Right next to Interstate 75 just north of Perry sits a city you probably don't know exists. It has no permanent residents, and it's in a constant state of emergency. But what goes on in the disaster city could one day save your life.
An urban search and rescue team, responds to an explosion at a college dorm. The building and an attached parking garage have collapsed. The team has to search the rubble for victims treat them on site, then get them out of the rubble, and to a hospital.
These doctors and paramedics from all over the country are going through 50 hours of training, to be certified to serve on urban search and rescue teams.
"The extreme realism is second to none," said Keith Fontana an Illinois Urban Search & Rescue Paramedic. As part of a team from Florida, Dr. Jorge Hernandez deployed to Haiti after the devastating 2010 earthquake. "I like the idea of helping people." "I was in the hole with the patients treating them before they were extricated." --"It's incredible." He says this training is as close to that experience as he's seen.
Illinois paramedic Keith Fontana agrees. "Everything that we would see in a disaster that we would respond to, they created here." Here is The Guardian Centers. "There's really no other facility that has this scope and scale," said Vann Burkart of the Guardian Centers.
Private investors spent $51 million to buy a former missile factory and transform it into an amazing disaster training facility for the military and federal, state, and local emergency and law enforcement agencies. "We do like to pride ourselves on having a facility that can facilitate and replicate almost anything you would find in the real word," Vann said. The center includes an entire city of buildings- a school, a church, a post office.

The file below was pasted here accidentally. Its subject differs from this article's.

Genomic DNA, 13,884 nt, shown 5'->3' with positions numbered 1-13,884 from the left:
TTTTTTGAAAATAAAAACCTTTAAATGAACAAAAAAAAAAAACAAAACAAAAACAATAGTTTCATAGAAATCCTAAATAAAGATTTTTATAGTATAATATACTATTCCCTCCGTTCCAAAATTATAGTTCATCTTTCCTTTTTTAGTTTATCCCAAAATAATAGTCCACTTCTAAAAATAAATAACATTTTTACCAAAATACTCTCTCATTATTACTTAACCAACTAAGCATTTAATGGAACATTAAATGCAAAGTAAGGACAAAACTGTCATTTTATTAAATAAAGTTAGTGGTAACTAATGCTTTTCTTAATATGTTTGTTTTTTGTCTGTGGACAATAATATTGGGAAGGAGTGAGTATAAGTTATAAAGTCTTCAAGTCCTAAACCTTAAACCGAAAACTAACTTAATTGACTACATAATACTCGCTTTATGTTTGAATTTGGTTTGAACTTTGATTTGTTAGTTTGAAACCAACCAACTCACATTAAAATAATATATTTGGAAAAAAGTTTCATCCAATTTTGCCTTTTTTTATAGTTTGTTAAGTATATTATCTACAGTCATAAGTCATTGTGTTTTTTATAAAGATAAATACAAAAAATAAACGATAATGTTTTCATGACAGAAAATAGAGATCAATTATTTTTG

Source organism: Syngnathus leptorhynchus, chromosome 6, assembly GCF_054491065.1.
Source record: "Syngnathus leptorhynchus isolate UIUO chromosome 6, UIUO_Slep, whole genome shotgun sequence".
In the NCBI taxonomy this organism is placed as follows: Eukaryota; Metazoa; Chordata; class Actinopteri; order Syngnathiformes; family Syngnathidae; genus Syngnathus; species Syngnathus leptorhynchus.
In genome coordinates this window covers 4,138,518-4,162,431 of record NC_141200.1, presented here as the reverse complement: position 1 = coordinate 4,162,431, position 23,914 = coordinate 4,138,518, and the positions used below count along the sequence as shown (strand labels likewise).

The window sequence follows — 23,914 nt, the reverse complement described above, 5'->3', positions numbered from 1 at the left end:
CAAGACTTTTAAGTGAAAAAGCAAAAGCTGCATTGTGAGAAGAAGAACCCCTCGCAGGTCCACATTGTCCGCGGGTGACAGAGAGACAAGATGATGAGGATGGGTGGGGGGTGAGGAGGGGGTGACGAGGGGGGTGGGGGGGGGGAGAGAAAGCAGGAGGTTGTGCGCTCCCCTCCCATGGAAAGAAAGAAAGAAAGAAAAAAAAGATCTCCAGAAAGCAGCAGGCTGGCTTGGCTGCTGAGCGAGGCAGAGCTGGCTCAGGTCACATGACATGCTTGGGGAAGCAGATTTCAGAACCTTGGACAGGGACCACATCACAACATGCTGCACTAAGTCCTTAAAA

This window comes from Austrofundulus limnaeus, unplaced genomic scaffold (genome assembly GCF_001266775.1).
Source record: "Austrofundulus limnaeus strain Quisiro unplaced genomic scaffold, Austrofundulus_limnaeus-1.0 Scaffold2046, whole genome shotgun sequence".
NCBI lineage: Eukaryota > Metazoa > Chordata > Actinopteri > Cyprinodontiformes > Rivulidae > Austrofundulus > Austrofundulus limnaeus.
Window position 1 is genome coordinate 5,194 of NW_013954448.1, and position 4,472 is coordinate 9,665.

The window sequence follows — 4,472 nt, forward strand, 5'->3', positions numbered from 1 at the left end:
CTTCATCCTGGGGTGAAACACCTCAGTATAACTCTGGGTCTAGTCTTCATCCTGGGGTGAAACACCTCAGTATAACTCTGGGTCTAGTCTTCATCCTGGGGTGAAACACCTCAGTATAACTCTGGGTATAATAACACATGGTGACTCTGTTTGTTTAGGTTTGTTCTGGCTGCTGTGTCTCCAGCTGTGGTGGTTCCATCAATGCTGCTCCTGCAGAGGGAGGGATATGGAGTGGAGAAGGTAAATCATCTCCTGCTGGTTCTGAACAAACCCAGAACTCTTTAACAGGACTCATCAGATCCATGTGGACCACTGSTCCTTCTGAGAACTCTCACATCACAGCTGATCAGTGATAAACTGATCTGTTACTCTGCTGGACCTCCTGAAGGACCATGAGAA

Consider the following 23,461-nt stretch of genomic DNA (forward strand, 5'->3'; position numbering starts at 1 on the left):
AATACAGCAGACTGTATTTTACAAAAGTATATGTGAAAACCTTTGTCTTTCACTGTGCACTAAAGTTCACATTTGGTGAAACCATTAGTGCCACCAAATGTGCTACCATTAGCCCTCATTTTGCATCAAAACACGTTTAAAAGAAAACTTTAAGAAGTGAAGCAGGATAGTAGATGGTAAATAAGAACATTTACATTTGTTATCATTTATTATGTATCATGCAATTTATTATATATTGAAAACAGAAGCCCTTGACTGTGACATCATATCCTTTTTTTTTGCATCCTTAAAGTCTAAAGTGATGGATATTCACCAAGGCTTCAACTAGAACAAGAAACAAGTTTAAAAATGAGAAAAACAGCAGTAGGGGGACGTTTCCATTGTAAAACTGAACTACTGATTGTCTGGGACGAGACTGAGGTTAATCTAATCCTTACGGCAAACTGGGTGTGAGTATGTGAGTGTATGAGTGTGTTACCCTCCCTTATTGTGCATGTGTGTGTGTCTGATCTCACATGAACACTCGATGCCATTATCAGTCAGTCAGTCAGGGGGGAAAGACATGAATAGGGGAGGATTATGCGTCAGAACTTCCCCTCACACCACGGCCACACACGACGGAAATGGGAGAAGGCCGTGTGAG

A subway station with real Washington, DC metro railcars, plus collapsed steel and concrete structures. This was constructed to replicate a church that collapsed during an earthquake in New Zealand. It looks unstable, but it's actually quite stable and safe. All this debris, well, that's a different story, tons of it brought in to enhance the realism of the training. "It's all about the realism. You cannot beat a realistic collapsed structure," Vann said. This disaster city even has its own private 1.1 mile long interstate.
"Possibilities are endless for that. High speed pursuit, vehicle extrication, route clearance," Vann said. "Rescuers can go out on a boat and actually, literally cut through the roof and rescue people out of homes."
GM donated 300 cars trainers can crash, crush, or blow up. And then there's the entire neighborhood that can be flooded with 5.5 million gallons of water. Another unique feature, armored tunnels under the collapsed buildings that lead role players to rescue pods where they hide from trainees during exercises.
"Exercise participants dig down through the rubble, find one of those rescue pods. They breech it. They make entry, and they pull a live role player out of the rubble," Vann said. It all adds up to a training experience first responders can't get anywhere else. "I think it gives them the best reality that you can find in the country," said Joe Hernandez of Disaster Medical Services.
A disaster city preparing them to save lives in real cities around the world.
The Guardian Centers has been open less than a year. Eventually they hope to have people training there 40 to 50 weeks a year. The facility can handle several thousand trainees at the same time for one huge exercise or multiple scenarios.